Join Brad Neal for an in-depth discussion in this video Adding color to the machine heads, part of Technical Illustration: Creating a Cutaway.
To create the machines, I started by tracing the shapes of the objects as well as what I'll call blocking in color using the photo reference as my template, and I'll show you what that means here in a second, but before we get started, you're going to see some items in the layers palette that will not be in your reference file. And I put these in here just for demonstration purposes. As you work through the exercise on your own, you could finish those. But I wanted to let you know they were there, and they're not going to show up on your reference files.
So the way I start, I've already got my outline images done. But if you look at the reflections of the various colors in this, you can see that they're really flat tone, and that's the way I treat them. So as I illustrate, I just try to identify color blocks, we'll call em, and I'll draw those in. And they don't have to be perfect. But they do look pretty realistic when the piece is complete. So, I'm just going to go ahead and continue to draw these shapes out.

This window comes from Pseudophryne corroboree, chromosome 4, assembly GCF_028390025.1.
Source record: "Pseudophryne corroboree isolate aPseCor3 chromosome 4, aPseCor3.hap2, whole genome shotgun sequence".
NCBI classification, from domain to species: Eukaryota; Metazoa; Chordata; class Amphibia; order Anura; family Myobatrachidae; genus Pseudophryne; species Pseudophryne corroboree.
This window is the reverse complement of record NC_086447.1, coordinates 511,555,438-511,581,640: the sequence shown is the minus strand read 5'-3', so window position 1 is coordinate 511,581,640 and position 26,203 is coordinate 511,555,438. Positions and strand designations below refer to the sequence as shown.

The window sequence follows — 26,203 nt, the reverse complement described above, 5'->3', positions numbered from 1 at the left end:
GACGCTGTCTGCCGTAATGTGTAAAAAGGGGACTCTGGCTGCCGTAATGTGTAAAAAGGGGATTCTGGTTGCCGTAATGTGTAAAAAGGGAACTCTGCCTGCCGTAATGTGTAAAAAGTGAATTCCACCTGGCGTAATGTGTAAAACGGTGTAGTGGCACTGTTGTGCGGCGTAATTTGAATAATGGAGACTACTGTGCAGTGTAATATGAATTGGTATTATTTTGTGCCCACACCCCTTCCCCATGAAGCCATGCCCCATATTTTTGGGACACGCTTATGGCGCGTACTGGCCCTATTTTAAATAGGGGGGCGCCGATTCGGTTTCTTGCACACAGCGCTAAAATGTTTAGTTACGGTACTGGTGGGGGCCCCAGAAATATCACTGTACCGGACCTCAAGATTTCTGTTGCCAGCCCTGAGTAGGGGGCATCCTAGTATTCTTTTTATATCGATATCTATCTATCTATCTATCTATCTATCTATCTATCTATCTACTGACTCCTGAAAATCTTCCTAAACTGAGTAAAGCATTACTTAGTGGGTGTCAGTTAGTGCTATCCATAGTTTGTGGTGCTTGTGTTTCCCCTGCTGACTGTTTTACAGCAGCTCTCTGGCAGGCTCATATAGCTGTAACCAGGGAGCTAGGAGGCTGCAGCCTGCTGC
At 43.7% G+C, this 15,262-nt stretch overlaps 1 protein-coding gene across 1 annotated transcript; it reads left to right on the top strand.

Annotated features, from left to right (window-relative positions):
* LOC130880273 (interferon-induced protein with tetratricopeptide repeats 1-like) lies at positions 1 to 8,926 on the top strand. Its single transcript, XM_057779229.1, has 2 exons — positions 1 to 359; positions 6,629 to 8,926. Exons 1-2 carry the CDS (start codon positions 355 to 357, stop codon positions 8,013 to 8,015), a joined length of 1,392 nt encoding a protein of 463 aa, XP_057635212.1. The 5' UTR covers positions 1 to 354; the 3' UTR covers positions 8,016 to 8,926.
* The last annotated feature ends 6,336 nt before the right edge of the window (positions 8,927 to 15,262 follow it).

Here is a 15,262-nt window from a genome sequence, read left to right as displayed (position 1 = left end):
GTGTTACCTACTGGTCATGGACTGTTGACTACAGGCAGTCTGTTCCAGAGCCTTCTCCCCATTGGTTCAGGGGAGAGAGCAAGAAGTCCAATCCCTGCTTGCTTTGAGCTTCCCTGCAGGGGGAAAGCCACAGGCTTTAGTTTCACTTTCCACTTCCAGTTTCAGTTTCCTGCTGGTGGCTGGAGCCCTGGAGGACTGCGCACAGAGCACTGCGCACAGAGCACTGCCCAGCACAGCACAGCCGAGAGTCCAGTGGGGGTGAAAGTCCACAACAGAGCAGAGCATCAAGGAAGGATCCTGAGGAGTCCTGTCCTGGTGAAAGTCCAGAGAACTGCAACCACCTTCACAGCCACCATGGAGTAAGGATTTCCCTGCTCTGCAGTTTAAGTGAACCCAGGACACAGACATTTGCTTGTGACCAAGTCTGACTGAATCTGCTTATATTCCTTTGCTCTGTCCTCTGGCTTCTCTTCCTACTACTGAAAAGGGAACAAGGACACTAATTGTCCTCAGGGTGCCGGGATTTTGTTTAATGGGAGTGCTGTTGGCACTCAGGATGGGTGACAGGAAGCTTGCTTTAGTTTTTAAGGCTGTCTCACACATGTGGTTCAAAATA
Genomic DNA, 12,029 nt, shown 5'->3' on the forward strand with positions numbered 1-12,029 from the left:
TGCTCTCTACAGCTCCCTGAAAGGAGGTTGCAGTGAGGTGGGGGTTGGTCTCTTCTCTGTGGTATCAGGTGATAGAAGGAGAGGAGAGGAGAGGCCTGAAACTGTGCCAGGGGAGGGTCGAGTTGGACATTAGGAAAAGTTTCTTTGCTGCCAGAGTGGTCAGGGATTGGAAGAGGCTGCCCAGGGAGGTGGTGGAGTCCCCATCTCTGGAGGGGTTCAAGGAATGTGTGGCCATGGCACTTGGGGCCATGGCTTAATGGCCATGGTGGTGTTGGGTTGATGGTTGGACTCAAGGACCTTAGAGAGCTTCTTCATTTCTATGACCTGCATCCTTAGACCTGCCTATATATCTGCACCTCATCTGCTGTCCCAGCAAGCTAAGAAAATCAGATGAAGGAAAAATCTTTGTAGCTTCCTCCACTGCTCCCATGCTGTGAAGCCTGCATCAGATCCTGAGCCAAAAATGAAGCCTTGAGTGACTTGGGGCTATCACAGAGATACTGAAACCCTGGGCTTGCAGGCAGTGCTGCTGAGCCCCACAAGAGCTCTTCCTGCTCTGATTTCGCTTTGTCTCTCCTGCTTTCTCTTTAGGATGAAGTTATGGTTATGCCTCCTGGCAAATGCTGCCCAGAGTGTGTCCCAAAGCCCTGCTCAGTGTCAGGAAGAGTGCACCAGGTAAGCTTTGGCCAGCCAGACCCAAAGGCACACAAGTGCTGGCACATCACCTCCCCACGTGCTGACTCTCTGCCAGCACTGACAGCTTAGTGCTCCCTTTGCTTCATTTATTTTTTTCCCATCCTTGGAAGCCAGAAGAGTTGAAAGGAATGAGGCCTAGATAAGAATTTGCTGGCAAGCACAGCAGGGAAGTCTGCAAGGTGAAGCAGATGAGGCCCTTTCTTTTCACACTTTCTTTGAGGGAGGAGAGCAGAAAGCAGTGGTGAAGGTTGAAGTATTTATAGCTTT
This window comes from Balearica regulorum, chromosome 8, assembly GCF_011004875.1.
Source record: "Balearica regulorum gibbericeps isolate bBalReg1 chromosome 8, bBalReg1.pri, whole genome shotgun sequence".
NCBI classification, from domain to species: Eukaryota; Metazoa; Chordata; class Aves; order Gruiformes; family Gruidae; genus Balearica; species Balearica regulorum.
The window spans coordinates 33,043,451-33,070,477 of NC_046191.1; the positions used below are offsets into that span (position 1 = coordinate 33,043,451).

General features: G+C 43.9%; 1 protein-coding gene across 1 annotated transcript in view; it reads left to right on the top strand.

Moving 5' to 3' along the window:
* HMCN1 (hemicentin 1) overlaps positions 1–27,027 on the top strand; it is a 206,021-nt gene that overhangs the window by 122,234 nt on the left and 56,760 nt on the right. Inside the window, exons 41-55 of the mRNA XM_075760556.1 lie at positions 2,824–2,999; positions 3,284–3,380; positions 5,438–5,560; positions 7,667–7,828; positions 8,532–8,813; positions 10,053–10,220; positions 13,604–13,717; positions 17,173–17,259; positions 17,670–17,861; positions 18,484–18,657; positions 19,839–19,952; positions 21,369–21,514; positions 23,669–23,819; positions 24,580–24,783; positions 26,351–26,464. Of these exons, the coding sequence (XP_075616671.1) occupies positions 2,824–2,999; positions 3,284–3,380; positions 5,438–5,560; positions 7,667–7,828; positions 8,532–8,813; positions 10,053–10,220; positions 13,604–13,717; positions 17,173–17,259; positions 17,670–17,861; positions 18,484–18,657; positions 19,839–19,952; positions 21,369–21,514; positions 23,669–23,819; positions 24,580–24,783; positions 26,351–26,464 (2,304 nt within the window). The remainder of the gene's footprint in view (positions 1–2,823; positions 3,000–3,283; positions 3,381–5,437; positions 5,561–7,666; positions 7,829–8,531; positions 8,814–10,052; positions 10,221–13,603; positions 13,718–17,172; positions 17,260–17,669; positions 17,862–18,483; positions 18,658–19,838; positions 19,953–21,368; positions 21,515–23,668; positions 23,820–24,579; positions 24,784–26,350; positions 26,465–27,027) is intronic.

And, you can get as detailed as you want with these. Or include as many as you want, it's hard to work around these tight spots. I'll have to come back and clean that up. I think I'll only put one more in for right now, and let me just clean it up. I'll include this one. So, I think, for now, that is plenty.
So, what I would do then is, just work my way around the entire head of the guitar. And at, the same would apply for this. There's a few areas where I would use flat tone color. There's a few areas that I might throw in a couple gradient blends. again, that's just a matter of personal preference. This will be viewed from quite a distance, so any detail at all you add in there will kind of run together, but it'll look very believable on the finished product. We'll take a look at what the finished product does look like here in a second. Okay, so what I'll do now is turn on a layer that only has the lines included in them, there's no color in those.